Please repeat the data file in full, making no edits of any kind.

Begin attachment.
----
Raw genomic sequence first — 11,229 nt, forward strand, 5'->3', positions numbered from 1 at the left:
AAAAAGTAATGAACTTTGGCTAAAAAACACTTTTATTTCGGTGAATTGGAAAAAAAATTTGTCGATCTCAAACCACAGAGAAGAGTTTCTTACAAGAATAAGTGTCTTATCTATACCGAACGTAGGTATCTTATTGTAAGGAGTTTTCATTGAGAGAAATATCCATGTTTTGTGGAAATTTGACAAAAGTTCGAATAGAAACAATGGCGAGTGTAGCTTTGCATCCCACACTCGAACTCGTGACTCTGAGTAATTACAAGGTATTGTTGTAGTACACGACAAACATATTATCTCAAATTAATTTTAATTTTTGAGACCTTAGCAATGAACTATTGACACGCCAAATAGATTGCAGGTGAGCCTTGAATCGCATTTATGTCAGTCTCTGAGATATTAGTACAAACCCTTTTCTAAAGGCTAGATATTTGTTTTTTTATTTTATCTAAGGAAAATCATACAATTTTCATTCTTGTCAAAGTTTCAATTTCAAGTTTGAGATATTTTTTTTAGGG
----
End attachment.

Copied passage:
Raw genomic sequence first — 11,229 nt, forward strand, 5'->3', positions numbered from 1 at the left:
AAAAAGTAATGAACTTTGGCTAAAAAACACTTTTATTTCGGTGAATTGGAAAAAAAATTTGTCGATCTCAAACCACAGAGAAGAGTTTCTTACAAGAATAAGTGTCTTATCTATACCGAACGTAGGTATCTTATTGTAAGGAGTTTTCATTGAGAGAAATATCCATGTTTTGTGGAAATTTGACAAAAGTTCGAATAGAAACAATGGCGAGTGTAGCTTTGCATCCCACACTCGAACTCGTGACTCTGAGTAATTACAAGGTATTGTTGTAGTACACGACAAACATATTATCTCAAATTAATTTTAATTTTTGAGACCTTAGCAATGAACTATTGACACGCCAAATAGATTGCAGGTGAGCCTTGAATCGCATTTATGTCAGTCTCTGAGATATTAGTACAAACCCTTTTCTAAAGGCTAGATATTTGTTTTTTTATTTTATCTAAGGAAAATCATACAATTTTCATTCTTGTCAAAGTTTCAATTTCAAGTTTGAGATATTTTTTTTAGGG